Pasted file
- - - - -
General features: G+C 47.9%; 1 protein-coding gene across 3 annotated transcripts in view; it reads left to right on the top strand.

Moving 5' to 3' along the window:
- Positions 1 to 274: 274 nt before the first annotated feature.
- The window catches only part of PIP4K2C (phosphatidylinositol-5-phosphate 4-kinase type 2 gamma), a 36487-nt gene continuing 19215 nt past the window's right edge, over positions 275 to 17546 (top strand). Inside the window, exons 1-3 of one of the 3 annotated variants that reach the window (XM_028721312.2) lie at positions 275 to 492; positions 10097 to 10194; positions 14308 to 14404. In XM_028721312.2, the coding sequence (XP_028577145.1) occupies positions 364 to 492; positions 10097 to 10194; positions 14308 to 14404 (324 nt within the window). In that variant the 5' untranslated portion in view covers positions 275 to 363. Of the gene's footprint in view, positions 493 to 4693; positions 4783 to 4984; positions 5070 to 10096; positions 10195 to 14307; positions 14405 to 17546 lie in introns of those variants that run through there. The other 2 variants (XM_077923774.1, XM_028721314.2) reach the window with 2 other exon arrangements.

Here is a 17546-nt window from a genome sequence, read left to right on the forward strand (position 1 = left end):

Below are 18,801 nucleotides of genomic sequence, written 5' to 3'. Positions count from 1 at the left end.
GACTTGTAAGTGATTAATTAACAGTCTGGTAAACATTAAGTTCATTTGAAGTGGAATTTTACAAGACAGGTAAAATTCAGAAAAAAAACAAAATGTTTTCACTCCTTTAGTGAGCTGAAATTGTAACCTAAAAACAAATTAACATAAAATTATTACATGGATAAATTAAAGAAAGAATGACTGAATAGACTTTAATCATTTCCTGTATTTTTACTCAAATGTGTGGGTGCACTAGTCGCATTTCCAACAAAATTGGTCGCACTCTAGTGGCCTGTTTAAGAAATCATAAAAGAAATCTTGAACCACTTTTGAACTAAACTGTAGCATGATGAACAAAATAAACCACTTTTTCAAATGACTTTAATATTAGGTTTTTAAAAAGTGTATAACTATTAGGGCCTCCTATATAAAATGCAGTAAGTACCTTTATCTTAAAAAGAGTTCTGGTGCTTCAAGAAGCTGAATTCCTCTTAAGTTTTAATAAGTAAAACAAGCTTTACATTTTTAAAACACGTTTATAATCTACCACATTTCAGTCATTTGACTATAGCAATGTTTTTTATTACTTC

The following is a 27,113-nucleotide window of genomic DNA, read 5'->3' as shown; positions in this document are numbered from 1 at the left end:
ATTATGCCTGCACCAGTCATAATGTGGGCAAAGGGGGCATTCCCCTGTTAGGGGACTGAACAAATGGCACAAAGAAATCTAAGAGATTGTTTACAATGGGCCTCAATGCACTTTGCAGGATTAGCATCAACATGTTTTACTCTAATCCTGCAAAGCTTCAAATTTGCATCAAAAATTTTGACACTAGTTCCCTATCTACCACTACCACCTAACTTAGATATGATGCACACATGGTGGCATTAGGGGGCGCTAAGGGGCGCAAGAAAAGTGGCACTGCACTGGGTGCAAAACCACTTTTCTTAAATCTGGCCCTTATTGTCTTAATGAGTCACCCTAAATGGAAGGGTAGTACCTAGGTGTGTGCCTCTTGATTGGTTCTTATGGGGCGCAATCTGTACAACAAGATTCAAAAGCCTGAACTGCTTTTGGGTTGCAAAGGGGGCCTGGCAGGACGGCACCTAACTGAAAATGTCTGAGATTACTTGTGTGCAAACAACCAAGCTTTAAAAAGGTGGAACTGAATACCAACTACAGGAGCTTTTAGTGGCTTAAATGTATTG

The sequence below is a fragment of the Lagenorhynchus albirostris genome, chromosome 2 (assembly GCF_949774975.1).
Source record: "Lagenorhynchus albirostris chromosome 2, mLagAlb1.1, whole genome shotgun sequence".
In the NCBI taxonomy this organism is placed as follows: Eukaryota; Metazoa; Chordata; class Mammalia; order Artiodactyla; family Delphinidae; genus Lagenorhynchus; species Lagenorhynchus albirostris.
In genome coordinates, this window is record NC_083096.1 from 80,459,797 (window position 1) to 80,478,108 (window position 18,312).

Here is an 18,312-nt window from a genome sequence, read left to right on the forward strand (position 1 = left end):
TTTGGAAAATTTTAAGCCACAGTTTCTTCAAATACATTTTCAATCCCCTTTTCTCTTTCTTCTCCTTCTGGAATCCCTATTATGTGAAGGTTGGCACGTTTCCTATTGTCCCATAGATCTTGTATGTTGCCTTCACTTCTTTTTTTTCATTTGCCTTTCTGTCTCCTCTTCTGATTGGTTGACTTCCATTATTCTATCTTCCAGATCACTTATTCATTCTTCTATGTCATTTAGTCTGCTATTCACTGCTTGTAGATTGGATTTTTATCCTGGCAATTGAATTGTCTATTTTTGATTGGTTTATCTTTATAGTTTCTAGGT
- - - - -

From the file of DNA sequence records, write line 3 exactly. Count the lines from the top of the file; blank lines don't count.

- Positions 1 to 274: 274 nt before the first annotated feature.